Most important question to ask

Through the clearing, Llandudno Beach, Cape Town

A few days ago we left Port Elizabeth and flew to the Western Cape arriving in Cape Town International airport an hour later laden down with our luggage, prams, baby car seats and husband’s surf board. We attracted looks of both pity and praise for juggling such items being transported. This is how i know that i am not a traveller, a bona fide not happy until there is new soil underfoot, traveller. I take lots of ‘just in case’ stuff and always almost never use them. They must be my comfort blanket or precious soft toy because i’ve still never finessed the art of packing light. Each time i swear next time will be different and it isn’t. It’s who i am and what i do and thankfully my husband never chides or berates for the serious tonnage he usually ends up carrying. Metaphorically he knew who he was getting into bed with when we married. A girl who likes her home comforts and to be fair he isn’t a great packer either.

Thankfully an old friend was there to meet us at the airport and help transport our luggage to the home we are renting in Llandudno. We arrived in the hillside beach mecca to find a grand house tucked neatly to the left side of the Suikerbossie ‘sugar bush’ hillside, with unspoilt views of the waves crashing below to the picture perfect beach. The view is so awesome it stopped us in our tracks as we carted our luggage into the house and there we stood, transfixed, next to the rim flow pool looking out from where we are to call home for the next few weeks.

Suddenly the holiday part of my holiday was happening.

As lovely as it’s been to be in Port Elizabeth, living the life of my husbands family. Doing what they do and going where they go, we’ve been in their space and to now have some of our own is much needed. With an awesome Ocean view as an added bonus.

The poolside view
The poolside view

Going on holiday with children, particularly small children is often harder work then staying home i find. Keeping them safe, entertained and well fed is not how relaxing holidays pre-children were for us. The days take on a busy richness where busy nights were the norm. There have been times i’ve come back from holiday, actually needing a holiday but this time, after our stay in Cape Town, i sense it won’t be the case.

My heart belongs to Cape Town. It is where i married my husband, where the sun beams reflect the sunnier side of my soul and the natural beauty of the ocean and mountains remind me of the immense power and fragility that the universe creates. My inner mojo is recharged with full credit by the time i come to leave, that no other place i’ve visited yet is able to offer. I treasure my holiday mojo like a precious jewel on returning home, trying to hang onto the inner peace and tranquility time out brings to the mind, body and soul.

Driving in Cape Town
Driving in Cape Town

On my first night in this house, which by the way is a family home and not a holiday home – which makes all the difference as there are personal effects; photos and lovingly collected trinkets adjourning the shelves. I feel like i’m in a ‘Through the Keyhole’ episode and need to trot out the lines ‘who lives in a house like this’ Lloyd Grossman style….I sense the woman who owns this house is a matriarch of sorts. Her style is stamped everywhere, like most family homes. She has two children, a boy and girl who are long grown up that i can see from photos documenting them as tiny babies right the way through to graduation many years ago. I think she is clever, creative and well connected – i spotted a picture of her meeting Nelson Mandela in one of the spare rooms. You can gauge a lot by what a person keeps and surrounds themselves with and I’m left wondering what my house would say about me should a stranger come stay. Hopefully someone who prides family above all and is good fun to be around.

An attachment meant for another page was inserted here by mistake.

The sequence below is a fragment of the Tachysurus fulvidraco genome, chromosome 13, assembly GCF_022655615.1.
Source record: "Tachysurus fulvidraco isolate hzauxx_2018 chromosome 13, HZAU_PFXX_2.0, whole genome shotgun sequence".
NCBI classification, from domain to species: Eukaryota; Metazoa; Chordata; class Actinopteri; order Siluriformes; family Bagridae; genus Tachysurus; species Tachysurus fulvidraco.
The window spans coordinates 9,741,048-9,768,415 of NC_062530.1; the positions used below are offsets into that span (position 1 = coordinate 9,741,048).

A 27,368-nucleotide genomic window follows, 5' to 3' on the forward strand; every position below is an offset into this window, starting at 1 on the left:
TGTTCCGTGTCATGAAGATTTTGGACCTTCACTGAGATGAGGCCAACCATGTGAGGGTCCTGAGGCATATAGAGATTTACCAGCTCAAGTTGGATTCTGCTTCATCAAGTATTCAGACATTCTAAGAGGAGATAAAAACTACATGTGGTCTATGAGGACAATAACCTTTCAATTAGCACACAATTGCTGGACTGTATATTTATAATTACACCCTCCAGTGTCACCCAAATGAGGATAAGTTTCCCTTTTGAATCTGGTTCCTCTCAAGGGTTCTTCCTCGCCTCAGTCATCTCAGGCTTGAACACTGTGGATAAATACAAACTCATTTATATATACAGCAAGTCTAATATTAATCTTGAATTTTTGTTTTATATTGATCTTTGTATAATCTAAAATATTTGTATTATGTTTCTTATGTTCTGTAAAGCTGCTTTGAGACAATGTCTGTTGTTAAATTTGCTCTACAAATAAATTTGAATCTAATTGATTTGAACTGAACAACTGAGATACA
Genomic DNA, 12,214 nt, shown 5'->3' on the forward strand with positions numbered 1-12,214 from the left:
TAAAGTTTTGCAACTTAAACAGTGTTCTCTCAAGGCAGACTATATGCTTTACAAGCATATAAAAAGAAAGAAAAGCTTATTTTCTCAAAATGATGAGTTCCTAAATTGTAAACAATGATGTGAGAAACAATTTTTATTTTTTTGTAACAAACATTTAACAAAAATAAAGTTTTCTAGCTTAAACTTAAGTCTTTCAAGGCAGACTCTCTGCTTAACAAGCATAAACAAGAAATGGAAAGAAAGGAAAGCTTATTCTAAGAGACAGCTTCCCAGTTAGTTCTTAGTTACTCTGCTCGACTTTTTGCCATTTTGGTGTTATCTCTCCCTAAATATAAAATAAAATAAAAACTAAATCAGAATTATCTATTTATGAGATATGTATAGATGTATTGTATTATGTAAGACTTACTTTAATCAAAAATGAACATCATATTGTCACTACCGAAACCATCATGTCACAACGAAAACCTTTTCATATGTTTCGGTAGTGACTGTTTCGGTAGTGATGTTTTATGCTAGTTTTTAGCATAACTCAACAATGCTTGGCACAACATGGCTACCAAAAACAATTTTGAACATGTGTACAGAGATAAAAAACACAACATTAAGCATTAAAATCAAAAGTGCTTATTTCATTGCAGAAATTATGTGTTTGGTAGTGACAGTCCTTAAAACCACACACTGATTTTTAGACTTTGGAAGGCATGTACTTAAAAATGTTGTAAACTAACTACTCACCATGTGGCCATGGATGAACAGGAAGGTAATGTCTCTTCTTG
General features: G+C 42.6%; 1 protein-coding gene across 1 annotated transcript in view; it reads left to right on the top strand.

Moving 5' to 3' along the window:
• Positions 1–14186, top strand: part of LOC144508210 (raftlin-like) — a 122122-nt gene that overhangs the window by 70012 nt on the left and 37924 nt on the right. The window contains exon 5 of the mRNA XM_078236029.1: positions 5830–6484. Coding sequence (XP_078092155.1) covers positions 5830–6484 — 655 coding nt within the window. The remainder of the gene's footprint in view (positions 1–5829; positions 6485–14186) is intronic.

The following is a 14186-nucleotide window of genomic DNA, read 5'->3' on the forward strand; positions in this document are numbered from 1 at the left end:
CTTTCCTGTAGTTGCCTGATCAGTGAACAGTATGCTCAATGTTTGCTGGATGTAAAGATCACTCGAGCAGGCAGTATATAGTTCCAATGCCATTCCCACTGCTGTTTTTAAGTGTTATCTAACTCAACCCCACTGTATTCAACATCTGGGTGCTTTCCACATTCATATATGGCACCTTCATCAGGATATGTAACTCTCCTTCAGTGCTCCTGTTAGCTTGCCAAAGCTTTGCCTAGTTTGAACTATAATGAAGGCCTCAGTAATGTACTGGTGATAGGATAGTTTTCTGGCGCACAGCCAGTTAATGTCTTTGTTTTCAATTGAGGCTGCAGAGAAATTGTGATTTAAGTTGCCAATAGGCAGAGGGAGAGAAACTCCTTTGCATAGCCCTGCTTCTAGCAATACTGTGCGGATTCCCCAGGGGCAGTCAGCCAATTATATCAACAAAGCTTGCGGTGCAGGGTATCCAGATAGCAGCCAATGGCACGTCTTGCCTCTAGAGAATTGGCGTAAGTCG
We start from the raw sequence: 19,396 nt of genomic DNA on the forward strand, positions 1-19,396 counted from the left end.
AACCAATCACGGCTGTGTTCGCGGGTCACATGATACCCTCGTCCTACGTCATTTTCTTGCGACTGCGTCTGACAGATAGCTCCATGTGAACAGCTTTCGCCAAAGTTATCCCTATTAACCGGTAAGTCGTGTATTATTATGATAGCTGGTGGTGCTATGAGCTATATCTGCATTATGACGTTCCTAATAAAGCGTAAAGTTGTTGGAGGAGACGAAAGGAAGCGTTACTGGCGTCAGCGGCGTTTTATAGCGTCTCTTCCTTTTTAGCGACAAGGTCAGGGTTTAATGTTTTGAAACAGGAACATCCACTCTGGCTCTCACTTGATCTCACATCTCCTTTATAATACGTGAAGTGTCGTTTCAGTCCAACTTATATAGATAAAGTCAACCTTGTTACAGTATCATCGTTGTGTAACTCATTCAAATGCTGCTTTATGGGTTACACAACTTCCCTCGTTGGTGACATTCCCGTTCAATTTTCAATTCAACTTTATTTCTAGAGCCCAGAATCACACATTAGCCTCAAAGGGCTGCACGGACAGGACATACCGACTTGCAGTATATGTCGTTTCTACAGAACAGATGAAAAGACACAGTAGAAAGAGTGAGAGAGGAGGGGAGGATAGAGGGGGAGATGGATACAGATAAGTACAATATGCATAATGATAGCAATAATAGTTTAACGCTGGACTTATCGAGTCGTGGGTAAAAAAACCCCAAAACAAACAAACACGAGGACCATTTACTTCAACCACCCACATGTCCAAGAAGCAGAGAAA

One thing that jumped out on me as i scoured her bookshelf – another telling trait of a homeowner – between the reference books and travel guides (this woman has travelled far and wide) there was a a little section dedicated to philosophy and a book ‘Spirtual Literacy – Reading the Sacred in Every day life’. Being how i am made i homed in on this and thumbed through whilst the girls were playing happily and i laid in the sun. Spiritual Literacy at that moment was running through my veins as i indulged in one of my favourite past times – reading, whilst i could hear the huge waves crashing on the desolated beach below along with my children’s happy voices.

What i read of the book there were two things that instantly stuck in my mind which feel like a timely reminder; an anecdote about trust – remembering to trust the universe when you need to, the signs are everywhere if we only look and the second, a more profound quote that Albert Einstein was alleged to have said when asked what is the all time most important question to ask ?….’Is the universe a friendly place or not?’ Apparently our answer to this holds the key to many things about ourselves, the life we are living and the life we carve out. It’s important we ask ourselves this.

As i’ve said before in my post finding books at times in your life when you need to read them, i can’t but help think this is my time to find some Spirtual Literacy and remind myself whilst my mojo recharges in Cape Town, how good life can be. Surely that answers for me – what is the most important question to ask.



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